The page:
American Apparel files for bankruptcy
American Apparel hopes to become a “stronger, more vibrant company”, despite filing for bankruptcy protection on Monday (05Oct15).
The retail chain has requested bankruptcy protection, reports the New York Times. It hopes by doing so, it will allow the brand to keep its 130 US stores open and continue manufacturing in the country while its debts are exchanged for shares by the business’ creditors.
“This restructuring will enable American Apparel to become a stronger, more vibrant company," CEO Paula Schneider said in a statement, via NYMag. "By improving our financial footing, we will be able to refocus our business efforts on the execution of our turnaround strategy as we look to create new and relevant products, launch new design and merchandising initiatives, invest in new stores, grow our e-commerce business, and create captivating new marketing campaigns that will help drive our business forward.”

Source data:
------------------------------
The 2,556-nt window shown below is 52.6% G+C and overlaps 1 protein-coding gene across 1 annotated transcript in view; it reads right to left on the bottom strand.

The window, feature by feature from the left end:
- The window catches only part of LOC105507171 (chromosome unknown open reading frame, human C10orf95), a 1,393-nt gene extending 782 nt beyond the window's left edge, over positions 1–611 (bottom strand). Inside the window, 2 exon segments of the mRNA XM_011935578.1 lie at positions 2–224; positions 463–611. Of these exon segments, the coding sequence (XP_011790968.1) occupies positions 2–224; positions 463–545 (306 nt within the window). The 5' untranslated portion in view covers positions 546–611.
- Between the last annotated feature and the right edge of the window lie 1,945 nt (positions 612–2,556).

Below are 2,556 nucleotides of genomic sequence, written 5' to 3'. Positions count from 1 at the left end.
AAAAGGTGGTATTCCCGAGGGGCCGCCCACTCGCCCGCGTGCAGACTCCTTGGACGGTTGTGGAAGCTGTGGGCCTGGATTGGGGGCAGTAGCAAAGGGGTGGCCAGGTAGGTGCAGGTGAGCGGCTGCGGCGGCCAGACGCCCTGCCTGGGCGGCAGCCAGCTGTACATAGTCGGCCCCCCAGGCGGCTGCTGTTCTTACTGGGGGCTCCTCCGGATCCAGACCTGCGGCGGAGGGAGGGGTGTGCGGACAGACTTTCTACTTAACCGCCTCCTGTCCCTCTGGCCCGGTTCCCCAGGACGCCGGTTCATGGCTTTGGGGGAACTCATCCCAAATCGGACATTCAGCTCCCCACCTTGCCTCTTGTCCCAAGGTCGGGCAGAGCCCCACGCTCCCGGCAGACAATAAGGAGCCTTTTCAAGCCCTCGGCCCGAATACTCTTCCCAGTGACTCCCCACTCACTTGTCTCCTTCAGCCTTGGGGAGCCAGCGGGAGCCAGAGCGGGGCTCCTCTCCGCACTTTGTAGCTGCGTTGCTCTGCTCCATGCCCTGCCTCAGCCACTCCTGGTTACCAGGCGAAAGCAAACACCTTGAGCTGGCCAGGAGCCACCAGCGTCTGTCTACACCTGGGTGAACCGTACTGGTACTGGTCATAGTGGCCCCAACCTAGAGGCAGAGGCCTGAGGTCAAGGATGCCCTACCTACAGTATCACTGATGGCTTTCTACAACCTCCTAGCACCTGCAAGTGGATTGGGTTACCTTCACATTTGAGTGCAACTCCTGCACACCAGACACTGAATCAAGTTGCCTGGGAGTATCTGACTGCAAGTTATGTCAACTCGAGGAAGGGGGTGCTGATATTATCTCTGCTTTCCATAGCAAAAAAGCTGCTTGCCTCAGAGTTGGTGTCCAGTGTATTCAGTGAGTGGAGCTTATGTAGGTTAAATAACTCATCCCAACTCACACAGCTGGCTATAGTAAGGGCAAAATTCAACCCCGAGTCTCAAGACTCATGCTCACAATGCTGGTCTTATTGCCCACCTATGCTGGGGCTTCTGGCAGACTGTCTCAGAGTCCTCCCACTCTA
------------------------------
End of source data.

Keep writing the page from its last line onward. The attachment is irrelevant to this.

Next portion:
This is despite the fact that the company has built up massive debts recently, losing $340 million in the last five years. In 2015 the business lost an additional $45 million, with sales dropping by 17 per cent in the second quarter compared to last year.
If the court approves the brand’s request, which had been rumoured for months, creditors will take full control and push out current shareholders. This includes founder Dov Charney, who was ousted from his position in June 2014 and replaced by Paula.
While no business wants to file for bankruptcy, by doing so, American Apparel will have the various lawsuits brought against them – many of which involve Dov– put on hold.
The court documents did not mention any redundancies at this stage.